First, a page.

FIG. 6b illustrates the placement of contrast enhancement bars 100 within the respective electrode loops 102 to reduce the amount of ambient light 130 which reaches phosphor layer 114. Each edge of each contrast enhancement bar 100 is separated by dimension E from an an adjacent loop electrode trace. As dimension E allows a large proportion of the discharge light that is emitted within an electrode loop to pass, only a small part of the discharge light is blocked by a contrast enhancement bar 100 while a large percentage of ambient light is prevented from striking the phosphor.
In particular, when a subpixel site is addressed, wall charges are set up at each of the two discharge sites, which comprise the subpixel. Subsequent sustain cycles, produce discharges across each respective discharge gap C. The discharge forms at the edges of the discharge gap, and spreads out across the electrode traces on either side of the discharge gap. Since the electrode traces block the light from coming through front plate 104, the light produced is emitted through the discharge gap C or on the inside of the electrode loops. The light coming out on the loop side of the trace electrodes is most intense at the edge of the trace electrodes and quickly diminishes to scattered light at the center of the electrode loop.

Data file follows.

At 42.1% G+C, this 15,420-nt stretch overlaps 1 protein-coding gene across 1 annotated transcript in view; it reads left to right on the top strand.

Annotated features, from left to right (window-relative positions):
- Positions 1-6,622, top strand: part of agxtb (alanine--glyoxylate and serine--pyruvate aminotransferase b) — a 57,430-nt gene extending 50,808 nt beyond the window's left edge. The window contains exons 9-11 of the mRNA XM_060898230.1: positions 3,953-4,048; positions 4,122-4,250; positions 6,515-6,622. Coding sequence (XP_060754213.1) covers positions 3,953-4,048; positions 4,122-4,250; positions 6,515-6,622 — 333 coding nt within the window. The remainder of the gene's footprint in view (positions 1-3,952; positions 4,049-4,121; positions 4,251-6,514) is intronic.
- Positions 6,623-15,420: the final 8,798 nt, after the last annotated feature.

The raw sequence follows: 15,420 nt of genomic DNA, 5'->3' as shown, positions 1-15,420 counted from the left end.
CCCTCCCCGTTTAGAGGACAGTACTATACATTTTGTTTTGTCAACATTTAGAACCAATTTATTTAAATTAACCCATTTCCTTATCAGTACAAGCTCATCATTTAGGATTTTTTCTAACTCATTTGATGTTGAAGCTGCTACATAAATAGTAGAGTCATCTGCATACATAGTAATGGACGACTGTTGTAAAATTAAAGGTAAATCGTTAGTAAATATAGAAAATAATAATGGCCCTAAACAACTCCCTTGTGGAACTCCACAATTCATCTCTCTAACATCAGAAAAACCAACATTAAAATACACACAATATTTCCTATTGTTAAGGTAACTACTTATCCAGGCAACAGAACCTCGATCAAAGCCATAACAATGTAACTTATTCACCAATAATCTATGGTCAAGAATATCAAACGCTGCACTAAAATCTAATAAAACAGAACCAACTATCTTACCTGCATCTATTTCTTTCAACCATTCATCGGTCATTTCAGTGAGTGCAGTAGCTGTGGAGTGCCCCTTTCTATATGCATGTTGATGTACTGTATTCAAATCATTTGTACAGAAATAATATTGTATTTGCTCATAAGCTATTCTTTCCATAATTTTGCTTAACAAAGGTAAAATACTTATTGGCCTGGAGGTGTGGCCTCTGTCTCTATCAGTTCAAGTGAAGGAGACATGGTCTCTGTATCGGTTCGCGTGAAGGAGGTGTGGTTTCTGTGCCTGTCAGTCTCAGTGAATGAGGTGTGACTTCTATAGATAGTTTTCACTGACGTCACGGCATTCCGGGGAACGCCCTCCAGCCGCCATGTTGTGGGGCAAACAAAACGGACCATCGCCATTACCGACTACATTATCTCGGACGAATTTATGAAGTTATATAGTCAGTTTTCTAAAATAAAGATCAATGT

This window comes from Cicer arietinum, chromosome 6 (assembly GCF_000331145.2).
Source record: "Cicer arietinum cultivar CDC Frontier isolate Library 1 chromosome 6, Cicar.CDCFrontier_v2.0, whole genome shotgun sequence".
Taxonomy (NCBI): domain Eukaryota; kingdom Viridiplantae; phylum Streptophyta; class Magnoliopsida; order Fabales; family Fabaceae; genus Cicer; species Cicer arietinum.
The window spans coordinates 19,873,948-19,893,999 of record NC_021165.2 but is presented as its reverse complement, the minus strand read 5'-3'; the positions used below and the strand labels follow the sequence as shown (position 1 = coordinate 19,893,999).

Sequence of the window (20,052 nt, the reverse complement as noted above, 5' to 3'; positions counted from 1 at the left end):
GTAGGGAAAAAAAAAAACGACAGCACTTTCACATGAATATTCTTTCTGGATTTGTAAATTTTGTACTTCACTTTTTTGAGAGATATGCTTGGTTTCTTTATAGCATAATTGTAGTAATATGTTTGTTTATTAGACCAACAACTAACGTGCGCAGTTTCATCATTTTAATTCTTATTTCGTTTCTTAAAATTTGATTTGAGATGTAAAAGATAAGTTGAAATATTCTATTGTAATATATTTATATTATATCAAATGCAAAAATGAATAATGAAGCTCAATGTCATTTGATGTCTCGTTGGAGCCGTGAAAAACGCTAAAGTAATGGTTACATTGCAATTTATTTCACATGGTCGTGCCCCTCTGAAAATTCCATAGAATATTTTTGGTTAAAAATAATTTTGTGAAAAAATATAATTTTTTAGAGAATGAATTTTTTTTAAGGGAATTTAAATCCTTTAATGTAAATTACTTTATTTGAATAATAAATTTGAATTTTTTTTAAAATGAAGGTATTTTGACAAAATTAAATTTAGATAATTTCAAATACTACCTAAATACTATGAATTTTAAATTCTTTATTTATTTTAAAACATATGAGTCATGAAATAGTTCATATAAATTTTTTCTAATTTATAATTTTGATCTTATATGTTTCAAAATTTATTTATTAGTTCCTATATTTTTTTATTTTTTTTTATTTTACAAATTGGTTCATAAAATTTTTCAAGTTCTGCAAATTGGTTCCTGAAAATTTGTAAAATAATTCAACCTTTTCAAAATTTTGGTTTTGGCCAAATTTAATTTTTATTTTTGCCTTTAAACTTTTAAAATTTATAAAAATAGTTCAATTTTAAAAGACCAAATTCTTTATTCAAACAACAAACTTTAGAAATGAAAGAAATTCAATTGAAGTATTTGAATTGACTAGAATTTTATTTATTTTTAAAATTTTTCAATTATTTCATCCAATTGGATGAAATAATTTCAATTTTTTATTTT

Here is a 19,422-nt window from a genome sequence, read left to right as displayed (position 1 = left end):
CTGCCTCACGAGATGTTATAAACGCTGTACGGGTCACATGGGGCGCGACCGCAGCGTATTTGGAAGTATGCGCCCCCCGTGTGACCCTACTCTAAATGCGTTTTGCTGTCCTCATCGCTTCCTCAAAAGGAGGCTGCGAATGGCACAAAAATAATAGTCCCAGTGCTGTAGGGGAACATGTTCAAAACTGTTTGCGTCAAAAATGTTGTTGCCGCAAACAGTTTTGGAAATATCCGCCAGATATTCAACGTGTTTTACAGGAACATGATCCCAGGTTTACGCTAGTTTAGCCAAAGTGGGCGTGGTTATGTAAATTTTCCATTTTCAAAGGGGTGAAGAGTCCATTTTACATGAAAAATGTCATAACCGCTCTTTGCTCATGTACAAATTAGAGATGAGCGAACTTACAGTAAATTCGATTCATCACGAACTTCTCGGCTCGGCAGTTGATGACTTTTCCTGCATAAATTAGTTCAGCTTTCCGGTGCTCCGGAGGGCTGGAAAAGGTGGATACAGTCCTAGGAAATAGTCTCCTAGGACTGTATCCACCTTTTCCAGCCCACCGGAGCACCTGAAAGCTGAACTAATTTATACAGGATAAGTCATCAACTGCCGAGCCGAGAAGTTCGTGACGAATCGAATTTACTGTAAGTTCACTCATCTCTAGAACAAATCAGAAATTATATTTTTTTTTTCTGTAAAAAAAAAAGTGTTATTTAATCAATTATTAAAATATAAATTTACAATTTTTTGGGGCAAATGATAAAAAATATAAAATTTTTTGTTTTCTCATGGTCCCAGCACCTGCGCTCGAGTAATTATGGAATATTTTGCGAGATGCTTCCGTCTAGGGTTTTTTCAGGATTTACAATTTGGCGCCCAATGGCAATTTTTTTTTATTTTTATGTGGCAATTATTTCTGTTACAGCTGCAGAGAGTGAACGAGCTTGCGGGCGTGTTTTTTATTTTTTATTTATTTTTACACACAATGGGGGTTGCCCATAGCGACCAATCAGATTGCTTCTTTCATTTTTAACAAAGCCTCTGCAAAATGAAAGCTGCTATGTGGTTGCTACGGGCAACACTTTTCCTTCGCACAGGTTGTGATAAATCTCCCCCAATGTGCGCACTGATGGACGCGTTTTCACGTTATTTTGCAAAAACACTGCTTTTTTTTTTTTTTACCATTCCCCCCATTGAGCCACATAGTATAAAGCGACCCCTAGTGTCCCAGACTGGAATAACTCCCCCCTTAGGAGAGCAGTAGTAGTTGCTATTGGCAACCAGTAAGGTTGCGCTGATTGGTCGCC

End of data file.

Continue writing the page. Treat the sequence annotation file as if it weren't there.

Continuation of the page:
The addition of a contrast enhancement bar within an electrode loop allows the intense light to be emitted through a discharge gap C and at the inside edges of the loop traces. The scattered light normally emitted from the electrode loop centers is either absorbed or reflected back to phosphor 114 by contrast enhancement bar 100.